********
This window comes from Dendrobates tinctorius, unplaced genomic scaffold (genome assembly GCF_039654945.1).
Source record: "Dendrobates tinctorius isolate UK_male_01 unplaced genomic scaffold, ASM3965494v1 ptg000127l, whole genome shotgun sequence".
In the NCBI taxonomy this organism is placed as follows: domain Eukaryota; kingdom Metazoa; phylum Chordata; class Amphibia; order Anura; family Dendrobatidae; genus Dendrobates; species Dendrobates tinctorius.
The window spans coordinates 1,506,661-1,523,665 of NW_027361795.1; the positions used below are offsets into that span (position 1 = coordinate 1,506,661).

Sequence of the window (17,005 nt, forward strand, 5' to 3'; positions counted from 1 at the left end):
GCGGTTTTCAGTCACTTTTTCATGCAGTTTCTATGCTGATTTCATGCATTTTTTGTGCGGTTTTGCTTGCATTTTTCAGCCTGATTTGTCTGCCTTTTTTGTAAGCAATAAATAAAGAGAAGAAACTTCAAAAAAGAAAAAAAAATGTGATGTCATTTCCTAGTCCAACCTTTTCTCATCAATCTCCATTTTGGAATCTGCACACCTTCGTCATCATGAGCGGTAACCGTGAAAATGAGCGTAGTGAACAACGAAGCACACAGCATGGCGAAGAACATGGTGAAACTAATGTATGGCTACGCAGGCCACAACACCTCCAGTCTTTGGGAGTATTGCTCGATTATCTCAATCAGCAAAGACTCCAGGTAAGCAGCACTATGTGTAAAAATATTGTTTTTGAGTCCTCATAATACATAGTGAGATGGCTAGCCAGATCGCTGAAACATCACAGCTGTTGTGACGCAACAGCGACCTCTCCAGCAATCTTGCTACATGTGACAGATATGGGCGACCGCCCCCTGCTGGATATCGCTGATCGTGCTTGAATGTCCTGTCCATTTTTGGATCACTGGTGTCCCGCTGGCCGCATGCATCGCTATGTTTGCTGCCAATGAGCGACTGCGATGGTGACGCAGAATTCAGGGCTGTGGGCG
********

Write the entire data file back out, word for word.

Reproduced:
This window comes from Dendrobates tinctorius, unplaced genomic scaffold (genome assembly GCF_039654945.1).
Source record: "Dendrobates tinctorius isolate UK_male_01 unplaced genomic scaffold, ASM3965494v1 ptg000127l, whole genome shotgun sequence".
In the NCBI taxonomy this organism is placed as follows: domain Eukaryota; kingdom Metazoa; phylum Chordata; class Amphibia; order Anura; family Dendrobatidae; genus Dendrobates; species Dendrobates tinctorius.
The window spans coordinates 1,506,661-1,523,665 of NW_027361795.1; the positions used below are offsets into that span (position 1 = coordinate 1,506,661).

Sequence of the window (17,005 nt, forward strand, 5' to 3'; positions counted from 1 at the left end):
GCGGTTTTCAGTCACTTTTTCATGCAGTTTCTATGCTGATTTCATGCATTTTTTGTGCGGTTTTGCTTGCATTTTTCAGCCTGATTTGTCTGCCTTTTTTGTAAGCAATAAATAAAGAGAAGAAACTTCAAAAAAGAAAAAAAAATGTGATGTCATTTCCTAGTCCAACCTTTTCTCATCAATCTCCATTTTGGAATCTGCACACCTTCGTCATCATGAGCGGTAACCGTGAAAATGAGCGTAGTGAACAACGAAGCACACAGCATGGCGAAGAACATGGTGAAACTAATGTATGGCTACGCAGGCCACAACACCTCCAGTCTTTGGGAGTATTGCTCGATTATCTCAATCAGCAAAGACTCCAGGTAAGCAGCACTATGTGTAAAAATATTGTTTTTGAGTCCTCATAATACATAGTGAGATGGCTAGCCAGATCGCTGAAACATCACAGCTGTTGTGACGCAACAGCGACCTCTCCAGCAATCTTGCTACATGTGACAGATATGGGCGACCGCCCCCTGCTGGATATCGCTGATCGTGCTTGAATGTCCTGTCCATTTTTGGATCACTGGTGTCCCGCTGGCCGCATGCATCGCTATGTTTGCTGCCAATGAGCGACTGCGATGGTGACGCAGAATTCAGGGCTGTGGGCG